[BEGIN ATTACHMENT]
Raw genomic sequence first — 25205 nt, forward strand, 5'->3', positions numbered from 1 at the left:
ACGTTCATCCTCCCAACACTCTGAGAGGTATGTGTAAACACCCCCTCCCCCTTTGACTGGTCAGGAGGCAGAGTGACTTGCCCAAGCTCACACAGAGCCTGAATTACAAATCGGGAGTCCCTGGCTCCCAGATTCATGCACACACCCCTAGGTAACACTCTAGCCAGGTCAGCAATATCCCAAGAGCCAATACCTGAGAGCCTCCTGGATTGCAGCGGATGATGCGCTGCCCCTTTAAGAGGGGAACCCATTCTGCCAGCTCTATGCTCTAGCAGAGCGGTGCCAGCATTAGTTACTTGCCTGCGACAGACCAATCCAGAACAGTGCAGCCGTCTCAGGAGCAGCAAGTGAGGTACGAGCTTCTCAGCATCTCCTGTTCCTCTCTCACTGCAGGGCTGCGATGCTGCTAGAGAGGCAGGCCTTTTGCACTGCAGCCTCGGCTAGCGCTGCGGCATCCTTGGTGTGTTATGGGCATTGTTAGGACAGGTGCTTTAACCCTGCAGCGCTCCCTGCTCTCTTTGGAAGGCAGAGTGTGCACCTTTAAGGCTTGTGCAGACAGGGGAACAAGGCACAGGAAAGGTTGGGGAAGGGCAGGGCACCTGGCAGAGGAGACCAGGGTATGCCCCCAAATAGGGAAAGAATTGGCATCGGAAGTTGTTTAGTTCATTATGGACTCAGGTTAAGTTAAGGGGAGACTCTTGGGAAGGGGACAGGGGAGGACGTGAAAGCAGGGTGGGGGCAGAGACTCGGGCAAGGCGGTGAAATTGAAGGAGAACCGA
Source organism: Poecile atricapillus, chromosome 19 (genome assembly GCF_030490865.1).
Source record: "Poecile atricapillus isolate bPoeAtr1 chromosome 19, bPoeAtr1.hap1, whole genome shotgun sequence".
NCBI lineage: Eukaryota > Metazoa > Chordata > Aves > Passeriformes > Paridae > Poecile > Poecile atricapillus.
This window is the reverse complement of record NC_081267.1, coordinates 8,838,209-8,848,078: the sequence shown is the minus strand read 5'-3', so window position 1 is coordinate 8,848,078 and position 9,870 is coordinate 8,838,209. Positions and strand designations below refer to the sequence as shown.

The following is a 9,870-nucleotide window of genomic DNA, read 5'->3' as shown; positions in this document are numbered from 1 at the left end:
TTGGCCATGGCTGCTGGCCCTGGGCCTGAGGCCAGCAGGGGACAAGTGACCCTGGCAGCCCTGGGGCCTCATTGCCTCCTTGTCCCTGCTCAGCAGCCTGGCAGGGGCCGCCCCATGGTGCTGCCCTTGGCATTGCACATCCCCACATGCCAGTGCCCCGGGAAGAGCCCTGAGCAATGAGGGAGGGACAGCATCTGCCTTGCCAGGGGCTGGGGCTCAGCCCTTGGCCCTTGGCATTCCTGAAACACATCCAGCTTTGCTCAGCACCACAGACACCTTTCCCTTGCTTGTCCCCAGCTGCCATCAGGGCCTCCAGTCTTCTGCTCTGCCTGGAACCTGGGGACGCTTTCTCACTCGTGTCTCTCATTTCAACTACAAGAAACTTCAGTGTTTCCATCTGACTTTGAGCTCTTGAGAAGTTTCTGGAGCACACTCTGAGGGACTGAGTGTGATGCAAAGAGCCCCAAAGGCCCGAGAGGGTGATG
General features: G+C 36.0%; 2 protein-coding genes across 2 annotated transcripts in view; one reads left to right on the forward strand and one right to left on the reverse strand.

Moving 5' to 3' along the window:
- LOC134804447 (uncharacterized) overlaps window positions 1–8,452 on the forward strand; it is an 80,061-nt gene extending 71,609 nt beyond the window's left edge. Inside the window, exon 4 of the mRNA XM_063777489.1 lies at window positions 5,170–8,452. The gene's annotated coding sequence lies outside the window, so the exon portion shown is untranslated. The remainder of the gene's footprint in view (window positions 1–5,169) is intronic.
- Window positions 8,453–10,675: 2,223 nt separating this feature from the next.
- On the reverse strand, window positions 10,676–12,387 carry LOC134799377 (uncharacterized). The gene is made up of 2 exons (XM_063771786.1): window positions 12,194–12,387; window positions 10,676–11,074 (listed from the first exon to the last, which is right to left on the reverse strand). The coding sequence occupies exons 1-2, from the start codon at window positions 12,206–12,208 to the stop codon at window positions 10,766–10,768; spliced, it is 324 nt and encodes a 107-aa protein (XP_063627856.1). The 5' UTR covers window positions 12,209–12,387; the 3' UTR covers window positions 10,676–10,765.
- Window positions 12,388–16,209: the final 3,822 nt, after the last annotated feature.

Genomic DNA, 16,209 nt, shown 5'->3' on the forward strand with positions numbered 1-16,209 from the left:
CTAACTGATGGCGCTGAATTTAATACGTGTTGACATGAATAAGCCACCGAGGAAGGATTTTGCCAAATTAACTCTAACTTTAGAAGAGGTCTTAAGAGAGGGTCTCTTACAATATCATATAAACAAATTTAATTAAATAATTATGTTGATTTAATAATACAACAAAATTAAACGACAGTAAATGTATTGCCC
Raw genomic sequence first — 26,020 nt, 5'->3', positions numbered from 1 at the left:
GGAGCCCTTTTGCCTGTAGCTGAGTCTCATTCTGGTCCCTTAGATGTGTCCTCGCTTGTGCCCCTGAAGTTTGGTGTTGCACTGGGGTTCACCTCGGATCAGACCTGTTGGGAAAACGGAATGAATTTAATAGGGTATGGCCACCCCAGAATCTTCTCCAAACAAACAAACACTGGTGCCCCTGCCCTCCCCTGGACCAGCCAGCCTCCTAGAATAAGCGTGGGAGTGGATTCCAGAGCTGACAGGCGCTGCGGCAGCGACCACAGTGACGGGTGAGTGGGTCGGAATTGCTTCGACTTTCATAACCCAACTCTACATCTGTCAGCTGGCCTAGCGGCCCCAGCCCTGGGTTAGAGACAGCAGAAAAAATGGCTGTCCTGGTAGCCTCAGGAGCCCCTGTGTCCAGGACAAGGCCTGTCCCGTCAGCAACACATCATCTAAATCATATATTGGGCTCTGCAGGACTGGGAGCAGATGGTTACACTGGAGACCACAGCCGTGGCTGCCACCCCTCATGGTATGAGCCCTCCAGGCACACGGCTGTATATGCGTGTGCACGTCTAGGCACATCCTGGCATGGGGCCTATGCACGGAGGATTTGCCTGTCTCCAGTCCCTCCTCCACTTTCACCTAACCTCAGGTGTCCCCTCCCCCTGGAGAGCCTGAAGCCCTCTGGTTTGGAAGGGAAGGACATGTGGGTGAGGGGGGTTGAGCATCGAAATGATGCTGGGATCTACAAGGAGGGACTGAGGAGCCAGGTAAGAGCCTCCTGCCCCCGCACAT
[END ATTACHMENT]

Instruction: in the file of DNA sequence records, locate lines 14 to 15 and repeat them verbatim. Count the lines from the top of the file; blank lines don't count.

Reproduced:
- Window positions 12,388–16,209: the final 3,822 nt, after the last annotated feature.

Genomic DNA, 16,209 nt, shown 5'->3' on the forward strand with positions numbered 1-16,209 from the left: